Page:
I got home at five o'clock, and found
that Godalming and Morris had not only arrived, but had already studied the transcript
of the various diaries and letters which Harker had not yet returned from his
visit to the carriers' men, of whom Dr. Hennessey had written to me. Mrs. Harker
gave us a cup of tea, and I can honestly say that, for the first time since I
have lived in it, this old house seemed like home. When we had finished, Mrs.
"Dr. Seward, may I ask a favour? I want to see your patient,
Mr. Renfield. Do let me see him. What you have said of him in your diary interests
me so much!"
She looked so appealing and so pretty that I could not
refuse her, and there was no possible reason why I should, so I took her with
me. When I went into the room, I told the man that a lady would like to see him,
to which he simply answered, "Why?"
"She is going through
the house, and wants to see every one in it," I answered.
very well," he said, "let her come in, by all means, but just wait a
minute till I tidy up the place."
His method of tidying was peculiar,
he simply swallowed all the flies and spiders in the boxes before I could stop
him. It was quite evident that he feared, or was jealous of, some interference.
When he had got through his disgusting task, he said cheerfully, "Let the
lady come in," and sat down on the edge of his bed with his head down, but
with his eyelids raised so that he could see her as she entered. For a moment
I thought that he might have some homicidal intent. I remembered how quiet he
had been just before he attacked me in my own study, and I took care to stand
where I could seize him at once if he attempted to make a spring at her.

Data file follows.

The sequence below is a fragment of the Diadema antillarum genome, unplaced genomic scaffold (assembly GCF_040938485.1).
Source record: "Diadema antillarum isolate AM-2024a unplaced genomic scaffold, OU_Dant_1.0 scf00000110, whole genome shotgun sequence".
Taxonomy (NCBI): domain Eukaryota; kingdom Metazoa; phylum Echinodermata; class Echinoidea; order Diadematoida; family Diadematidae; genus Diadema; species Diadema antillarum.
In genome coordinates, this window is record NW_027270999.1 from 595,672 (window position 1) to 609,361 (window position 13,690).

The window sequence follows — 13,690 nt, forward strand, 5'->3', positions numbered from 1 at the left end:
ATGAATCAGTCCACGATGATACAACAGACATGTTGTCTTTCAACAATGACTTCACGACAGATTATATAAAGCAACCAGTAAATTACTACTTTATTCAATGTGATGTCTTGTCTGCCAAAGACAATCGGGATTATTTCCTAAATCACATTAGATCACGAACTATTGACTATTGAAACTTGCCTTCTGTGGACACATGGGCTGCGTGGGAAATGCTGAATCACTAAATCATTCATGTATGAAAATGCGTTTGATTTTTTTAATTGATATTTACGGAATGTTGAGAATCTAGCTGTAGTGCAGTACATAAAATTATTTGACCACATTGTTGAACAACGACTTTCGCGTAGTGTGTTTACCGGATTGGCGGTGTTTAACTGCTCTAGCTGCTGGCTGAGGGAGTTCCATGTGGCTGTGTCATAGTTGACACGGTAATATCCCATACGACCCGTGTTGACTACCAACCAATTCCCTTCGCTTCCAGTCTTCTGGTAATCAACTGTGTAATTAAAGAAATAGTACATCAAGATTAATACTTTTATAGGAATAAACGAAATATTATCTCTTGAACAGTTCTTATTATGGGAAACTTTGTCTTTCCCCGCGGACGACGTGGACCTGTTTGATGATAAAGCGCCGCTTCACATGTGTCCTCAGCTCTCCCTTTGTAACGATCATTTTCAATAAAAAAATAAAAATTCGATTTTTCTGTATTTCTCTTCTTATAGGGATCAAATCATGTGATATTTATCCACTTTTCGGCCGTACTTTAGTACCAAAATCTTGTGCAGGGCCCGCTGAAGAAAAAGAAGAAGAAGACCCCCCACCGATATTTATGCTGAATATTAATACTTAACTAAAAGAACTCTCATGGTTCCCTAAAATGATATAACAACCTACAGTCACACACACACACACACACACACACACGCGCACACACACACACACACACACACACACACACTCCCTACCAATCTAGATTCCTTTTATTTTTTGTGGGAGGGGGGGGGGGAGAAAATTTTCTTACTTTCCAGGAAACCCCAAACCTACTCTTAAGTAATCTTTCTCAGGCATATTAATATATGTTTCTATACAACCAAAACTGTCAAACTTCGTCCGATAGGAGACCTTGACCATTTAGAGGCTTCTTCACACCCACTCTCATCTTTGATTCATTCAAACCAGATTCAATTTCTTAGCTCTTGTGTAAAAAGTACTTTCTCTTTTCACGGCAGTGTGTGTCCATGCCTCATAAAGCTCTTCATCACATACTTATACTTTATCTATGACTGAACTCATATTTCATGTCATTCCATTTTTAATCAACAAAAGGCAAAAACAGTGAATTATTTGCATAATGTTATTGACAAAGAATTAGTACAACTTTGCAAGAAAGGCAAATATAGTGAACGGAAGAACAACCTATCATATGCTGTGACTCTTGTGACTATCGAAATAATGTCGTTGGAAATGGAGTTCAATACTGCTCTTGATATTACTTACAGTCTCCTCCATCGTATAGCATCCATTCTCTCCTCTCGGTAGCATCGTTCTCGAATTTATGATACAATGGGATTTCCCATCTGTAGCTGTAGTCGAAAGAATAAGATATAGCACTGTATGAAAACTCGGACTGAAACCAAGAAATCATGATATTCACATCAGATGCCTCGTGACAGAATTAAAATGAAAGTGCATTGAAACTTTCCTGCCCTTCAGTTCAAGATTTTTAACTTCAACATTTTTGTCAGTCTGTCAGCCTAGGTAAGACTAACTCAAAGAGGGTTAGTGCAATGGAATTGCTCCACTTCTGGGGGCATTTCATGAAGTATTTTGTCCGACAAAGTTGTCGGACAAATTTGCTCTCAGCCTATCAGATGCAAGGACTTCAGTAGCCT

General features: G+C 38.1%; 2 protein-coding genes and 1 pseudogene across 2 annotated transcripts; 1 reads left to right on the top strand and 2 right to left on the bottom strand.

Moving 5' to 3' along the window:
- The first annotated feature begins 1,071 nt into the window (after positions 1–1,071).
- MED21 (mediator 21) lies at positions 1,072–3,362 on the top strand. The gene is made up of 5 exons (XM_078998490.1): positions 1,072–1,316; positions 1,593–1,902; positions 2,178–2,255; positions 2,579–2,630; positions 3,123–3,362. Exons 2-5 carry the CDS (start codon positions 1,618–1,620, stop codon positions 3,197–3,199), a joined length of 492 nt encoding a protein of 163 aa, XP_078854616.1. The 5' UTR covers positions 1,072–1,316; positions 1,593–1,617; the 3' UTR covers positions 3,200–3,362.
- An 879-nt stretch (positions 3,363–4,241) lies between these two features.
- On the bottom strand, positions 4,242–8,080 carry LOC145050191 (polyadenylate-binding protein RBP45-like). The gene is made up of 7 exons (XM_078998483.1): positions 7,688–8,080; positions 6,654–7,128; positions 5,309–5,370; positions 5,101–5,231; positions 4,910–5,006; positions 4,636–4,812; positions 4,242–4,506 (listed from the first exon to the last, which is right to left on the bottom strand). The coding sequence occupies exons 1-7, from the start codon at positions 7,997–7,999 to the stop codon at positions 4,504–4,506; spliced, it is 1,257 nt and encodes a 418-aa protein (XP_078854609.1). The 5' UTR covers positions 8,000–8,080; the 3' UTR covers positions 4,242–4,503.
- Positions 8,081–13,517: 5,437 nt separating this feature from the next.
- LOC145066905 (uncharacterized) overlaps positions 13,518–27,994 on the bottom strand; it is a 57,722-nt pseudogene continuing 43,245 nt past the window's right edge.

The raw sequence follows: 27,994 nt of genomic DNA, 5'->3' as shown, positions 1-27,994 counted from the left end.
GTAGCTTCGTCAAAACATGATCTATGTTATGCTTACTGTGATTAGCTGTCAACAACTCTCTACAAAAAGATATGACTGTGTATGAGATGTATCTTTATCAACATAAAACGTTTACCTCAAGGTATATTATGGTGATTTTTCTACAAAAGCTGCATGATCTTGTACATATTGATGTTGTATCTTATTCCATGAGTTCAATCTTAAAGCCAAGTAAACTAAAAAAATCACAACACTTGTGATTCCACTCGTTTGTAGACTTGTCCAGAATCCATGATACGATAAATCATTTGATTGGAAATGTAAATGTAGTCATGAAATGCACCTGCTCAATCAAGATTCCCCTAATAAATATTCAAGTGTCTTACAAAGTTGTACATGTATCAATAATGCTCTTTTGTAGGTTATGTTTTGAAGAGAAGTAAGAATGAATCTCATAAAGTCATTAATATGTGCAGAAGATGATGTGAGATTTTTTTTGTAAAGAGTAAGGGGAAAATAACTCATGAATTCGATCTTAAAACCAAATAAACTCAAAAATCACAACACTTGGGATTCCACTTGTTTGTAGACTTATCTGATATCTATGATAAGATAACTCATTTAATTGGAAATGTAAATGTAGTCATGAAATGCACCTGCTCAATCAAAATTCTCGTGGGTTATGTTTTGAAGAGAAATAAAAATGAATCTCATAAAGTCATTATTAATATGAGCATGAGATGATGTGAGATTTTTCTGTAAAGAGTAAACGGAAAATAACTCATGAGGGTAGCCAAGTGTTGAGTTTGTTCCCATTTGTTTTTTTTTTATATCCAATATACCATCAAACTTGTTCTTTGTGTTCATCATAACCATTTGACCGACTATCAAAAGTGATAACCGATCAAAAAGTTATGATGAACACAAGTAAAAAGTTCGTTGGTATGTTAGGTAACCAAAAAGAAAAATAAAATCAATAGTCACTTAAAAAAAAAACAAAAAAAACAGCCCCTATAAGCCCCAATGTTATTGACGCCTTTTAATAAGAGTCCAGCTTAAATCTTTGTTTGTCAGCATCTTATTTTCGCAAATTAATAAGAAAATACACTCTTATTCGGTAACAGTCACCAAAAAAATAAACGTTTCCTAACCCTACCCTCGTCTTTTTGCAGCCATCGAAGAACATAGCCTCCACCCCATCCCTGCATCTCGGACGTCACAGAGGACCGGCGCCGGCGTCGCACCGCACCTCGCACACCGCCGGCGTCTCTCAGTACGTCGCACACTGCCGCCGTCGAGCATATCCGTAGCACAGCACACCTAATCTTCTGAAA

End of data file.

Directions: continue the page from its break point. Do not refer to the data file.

came into the room with an easy gracefulness which would at once command the respect
of any lunatic, for easiness is one of the qualities mad people most respect.
She walked over to him, smiling pleasantly, and held out her hand.
evening, Mr. Renfield," said she. "You see, I know you, for Dr. Seward
has told me of you." He made no immediate reply, but eyed her all over intently
with a set frown on his face. This look gave way to one of wonder, which merged
in doubt, then to my intense astonishment he said, "You're not the girl the
doctor wanted to marry, are you? You can't be, you know, for she's dead."
Harker smiled sweetly as she replied, "Oh no! I have a husband of my own,
to whom I was married before I ever saw Dr. Seward, or he me. I am Mrs. Harker."
what are you doing here?"
"My husband and I are staying on a visit
with Dr. Seward."
"Then don't stay."
I thought that this style of conversation might not be pleasant
to Mrs. Harker, any more than it was to me, so I joined in, "How did you
know I wanted to marry anyone?"
His reply was simply contemptuous,
given in a pause in which he turned his eyes from Mrs. Harker to me, instantly
turning them back again, "What an asinine question!"
see that at all, Mr. Renfield," said Mrs. Harker, at once championing me.
replied to her with as much courtesy and respect as he had shown contempt to me,
"You will, of course, understand, Mrs. Harker, that when a man is so loved
and honoured as our host is, everything regarding him is of interest in our little
community. Dr. Seward is loved not only by his household and his friends, but
even by his patients, who, being some of them hardly in mental equilibrium, are
apt to distort causes and effects. Since I myself have been an inmate of a lunatic
asylum, I cannot but notice that the sophistic tendencies of some of its inmates
lean towards the errors of non causa and ignoratio elenche."
opened my eyes at this new development. Here was my own pet lunatic, the most
pronounced of his type that I had ever met with, talking elemental philosophy,
and with the manner of a polished gentleman. I wonder if it was Mrs. Harker's
presence which had touched some chord in his memory. If this new phase was spontaneous,
or in any way due to her unconscious influence, she must have some rare gift or
We continued to talk for some time, and seeing that he was seemingly
quite reasonable, she ventured, looking at me questioningly as she began, to lead
him to his favourite topic. I was again astonished, for he addressed himself to
the question with the impartiality of the completest sanity. He even took himself
as an example when he mentioned certain things.
"Why, I myself am an
instance of a man who had a strange belief. Indeed, it was no wonder that my friends
were alarmed, and insisted on my being put under control. I used to fancy that
life was a positive and perpetual entity, and that by consuming a multitude of
live things, no matter how low in the scale of creation, one might indefinitely